Genius of Google
Defining Google allows one to understand the phenomenon of knowing that is so pervasive in our society. Google is far from just a white webpage with colourful letters – it is an infrastructure of thousands of low-cost computers, which carry out parallel processing – they split complex problems into millions of simple calculations carried out simultaneously. The genius of Google rests on 3 stages. Googlebots are simple computers, which open webpages all over the internet and download their content. The Indexer researches the websites and places them in Google’s index in systemic order so that they can be quickly found. Finally PageRank assigns each website in the index ranking depending on its relevance. When a man searches on Google, he is met with a cold system of precision – the computers find websites, which contain the search term and choose the ones, which have highest PageRank.
A brilliant calculative system that lacks an important characteristic – human factor. PageRank assigns ranking in large part based on the popularity, so that webpages clicked most often are considered more relevant. This creates a vicious circle – the ranking of the most popular websites constantly increases, because they come up first among search results. More than that, Google has developed “personalized search” feature – it builds up a record of someone’s search history and other information and uses this as signals to determine what kind of results they’ll find useful. In effect, Google narrows down what people find when they search. It creates a bubble of information and knowledge around them. People have all the knowledge of the world, but are left in the dark of Google-mism.
Emancipation from Google-mism
Following the Snowden scandal, there has been a wave of discontent. Suddenly, it became apparent that what we search for is stored and analyzed by Google. In their sudden outrage, people have tried out alternative search engines like Startpage, Ixquick and DuckDuckGo. Ixquick saw a surge in its traffic to five million users a day following the Snowden’s revelations. There is no question that these search engines are inferior in comparison to Google. Startpage, for example, simply buys search results from Google. Its sister company Ixquick and DuckDuckGo show results compiled from a number of different search engines. More importantly, however, they are unable to pierce the bubble of Google-mism around us.
Google is invincible in the realm of factual searching – when people look for encyclopedic answers to fact-based questions, no other source is as accurate. However, like any other “ism”, Google-mism lacks originality and inspiration. It is quick to show recipes for delicate dishes typical for Rhone Alps, but does not give one the inspiration to think of a cooking vacation in the French region as something interesting in the first place. There are sites which can fill this void. Pinterest is a visual discovery website, where users “pin” pictures to create long boards of inspiration. It is a unique source for people who want to “search to discover”.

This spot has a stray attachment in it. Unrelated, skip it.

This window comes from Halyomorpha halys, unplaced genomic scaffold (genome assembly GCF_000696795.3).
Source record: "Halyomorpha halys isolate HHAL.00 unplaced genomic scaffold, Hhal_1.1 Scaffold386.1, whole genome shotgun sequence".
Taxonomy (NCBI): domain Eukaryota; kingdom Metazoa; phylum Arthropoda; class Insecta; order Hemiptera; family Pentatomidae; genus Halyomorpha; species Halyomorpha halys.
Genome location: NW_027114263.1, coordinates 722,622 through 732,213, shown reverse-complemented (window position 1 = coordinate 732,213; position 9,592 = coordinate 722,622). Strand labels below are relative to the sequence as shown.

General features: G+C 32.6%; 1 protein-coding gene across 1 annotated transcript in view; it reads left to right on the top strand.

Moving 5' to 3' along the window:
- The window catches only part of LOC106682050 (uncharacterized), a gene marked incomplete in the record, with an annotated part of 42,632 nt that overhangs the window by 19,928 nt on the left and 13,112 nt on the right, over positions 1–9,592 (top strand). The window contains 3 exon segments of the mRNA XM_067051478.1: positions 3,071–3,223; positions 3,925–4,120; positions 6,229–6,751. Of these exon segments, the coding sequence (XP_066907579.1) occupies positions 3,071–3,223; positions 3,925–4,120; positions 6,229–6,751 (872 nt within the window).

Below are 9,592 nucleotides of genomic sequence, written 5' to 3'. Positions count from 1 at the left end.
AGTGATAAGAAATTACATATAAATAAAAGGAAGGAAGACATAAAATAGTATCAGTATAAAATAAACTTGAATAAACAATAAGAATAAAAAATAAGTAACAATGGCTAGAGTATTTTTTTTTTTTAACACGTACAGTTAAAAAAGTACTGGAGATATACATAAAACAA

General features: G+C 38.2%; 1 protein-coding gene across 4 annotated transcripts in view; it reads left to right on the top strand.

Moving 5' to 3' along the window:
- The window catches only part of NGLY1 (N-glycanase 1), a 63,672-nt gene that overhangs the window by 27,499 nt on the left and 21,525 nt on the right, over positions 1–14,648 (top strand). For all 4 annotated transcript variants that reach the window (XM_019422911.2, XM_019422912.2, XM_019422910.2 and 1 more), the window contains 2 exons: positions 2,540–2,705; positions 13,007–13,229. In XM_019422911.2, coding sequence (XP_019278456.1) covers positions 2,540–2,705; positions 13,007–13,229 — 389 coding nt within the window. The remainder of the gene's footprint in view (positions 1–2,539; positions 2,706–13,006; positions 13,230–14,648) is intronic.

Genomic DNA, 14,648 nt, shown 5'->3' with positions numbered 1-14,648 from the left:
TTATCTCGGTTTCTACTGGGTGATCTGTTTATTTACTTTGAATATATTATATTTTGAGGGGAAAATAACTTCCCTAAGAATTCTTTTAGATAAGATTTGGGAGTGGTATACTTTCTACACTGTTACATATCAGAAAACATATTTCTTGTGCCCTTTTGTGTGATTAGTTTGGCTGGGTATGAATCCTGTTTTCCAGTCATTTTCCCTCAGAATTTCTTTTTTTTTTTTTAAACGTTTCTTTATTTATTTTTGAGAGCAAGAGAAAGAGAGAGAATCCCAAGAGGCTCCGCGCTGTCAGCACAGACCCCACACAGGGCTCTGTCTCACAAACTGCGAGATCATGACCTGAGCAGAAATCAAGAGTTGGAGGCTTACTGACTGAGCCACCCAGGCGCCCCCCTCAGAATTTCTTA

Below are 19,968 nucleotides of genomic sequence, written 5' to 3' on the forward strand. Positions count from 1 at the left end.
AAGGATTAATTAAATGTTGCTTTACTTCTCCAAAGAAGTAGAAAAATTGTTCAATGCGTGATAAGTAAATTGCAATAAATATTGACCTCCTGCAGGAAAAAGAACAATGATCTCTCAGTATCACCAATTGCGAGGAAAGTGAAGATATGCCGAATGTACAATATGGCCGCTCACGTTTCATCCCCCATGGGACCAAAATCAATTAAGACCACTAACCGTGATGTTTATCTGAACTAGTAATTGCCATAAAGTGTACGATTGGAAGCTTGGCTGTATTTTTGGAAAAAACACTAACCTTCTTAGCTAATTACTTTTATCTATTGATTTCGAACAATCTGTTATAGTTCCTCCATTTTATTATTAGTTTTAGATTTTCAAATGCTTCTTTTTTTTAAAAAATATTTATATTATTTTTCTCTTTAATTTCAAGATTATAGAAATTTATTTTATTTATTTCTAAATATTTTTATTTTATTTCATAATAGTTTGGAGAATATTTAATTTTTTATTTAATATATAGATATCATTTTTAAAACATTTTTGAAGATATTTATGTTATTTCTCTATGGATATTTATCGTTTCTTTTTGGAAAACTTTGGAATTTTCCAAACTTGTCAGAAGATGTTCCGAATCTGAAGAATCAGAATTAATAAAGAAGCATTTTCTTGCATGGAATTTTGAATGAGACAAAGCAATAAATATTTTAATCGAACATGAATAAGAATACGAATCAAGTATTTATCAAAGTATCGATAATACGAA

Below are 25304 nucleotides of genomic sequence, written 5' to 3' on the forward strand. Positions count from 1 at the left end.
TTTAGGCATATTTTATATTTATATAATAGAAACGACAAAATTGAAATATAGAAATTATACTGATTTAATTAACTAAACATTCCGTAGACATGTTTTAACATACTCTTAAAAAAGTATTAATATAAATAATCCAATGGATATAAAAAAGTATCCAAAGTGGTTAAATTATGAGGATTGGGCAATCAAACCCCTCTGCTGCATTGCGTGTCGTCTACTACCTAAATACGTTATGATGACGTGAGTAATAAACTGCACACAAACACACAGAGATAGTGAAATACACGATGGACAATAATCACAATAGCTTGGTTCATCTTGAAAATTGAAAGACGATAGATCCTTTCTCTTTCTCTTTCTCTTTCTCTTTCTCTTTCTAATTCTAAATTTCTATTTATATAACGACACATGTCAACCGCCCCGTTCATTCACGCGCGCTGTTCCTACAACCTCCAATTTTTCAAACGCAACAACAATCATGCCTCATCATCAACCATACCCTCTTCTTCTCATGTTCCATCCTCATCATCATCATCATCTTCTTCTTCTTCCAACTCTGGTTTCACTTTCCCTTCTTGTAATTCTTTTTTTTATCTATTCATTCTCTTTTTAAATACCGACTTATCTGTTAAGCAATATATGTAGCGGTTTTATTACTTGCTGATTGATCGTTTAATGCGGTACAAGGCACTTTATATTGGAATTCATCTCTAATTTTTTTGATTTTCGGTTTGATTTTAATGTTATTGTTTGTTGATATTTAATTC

More importantly, Google’s problems are structural. What people are searching for is becoming increasingly complex. In complete faith, they feed Google with long-winded questions, looking for advice rather than just a source of factual knowledge. To answer questions, Google’s algorithms become ever more complex – the site has to store personal information about people to understand them better and comes under attack for doing so. Court rulings such as the “right to be forgotten” in Europe are dangerous for Google’s core merits. More than that, the social networking websites can now fulfill the role of giving advice to people better. Twitter allows its user to get an almost instantaneous response to a question from his social circle of people that he is connected with. In effect, Twitter is becoming a human-powered search engine, whose results are both original and inspiring precisely because they are generated by people. The type of search which brought revenue to Google is disappearing thanks to Amazon. Eric Schmidt has admitted that Amazon poses the biggest threat to Google’s search hegemony. Since Amazon has become the one stop shop for most of people’s purchases, they do not need to search for products through Google. Instead, they go directly to Amazon, because they know that they will find the product that they look for. In effect, Google has lost the type of search which brought it revenue – the search for products.
Visionary and far-fetched projects like robotics or self-driving cars are pursued by Google because it wants to attract talent and boost its reputation, but also because it wants to maintain its hegemony – its control over information. The self-driving car, drone-delivery project or intelligent glasses – all of Google’s projects are a new means to encompass our lives – to accompany us every step of the way. Google deserves to be called “-ism” now more than ever before.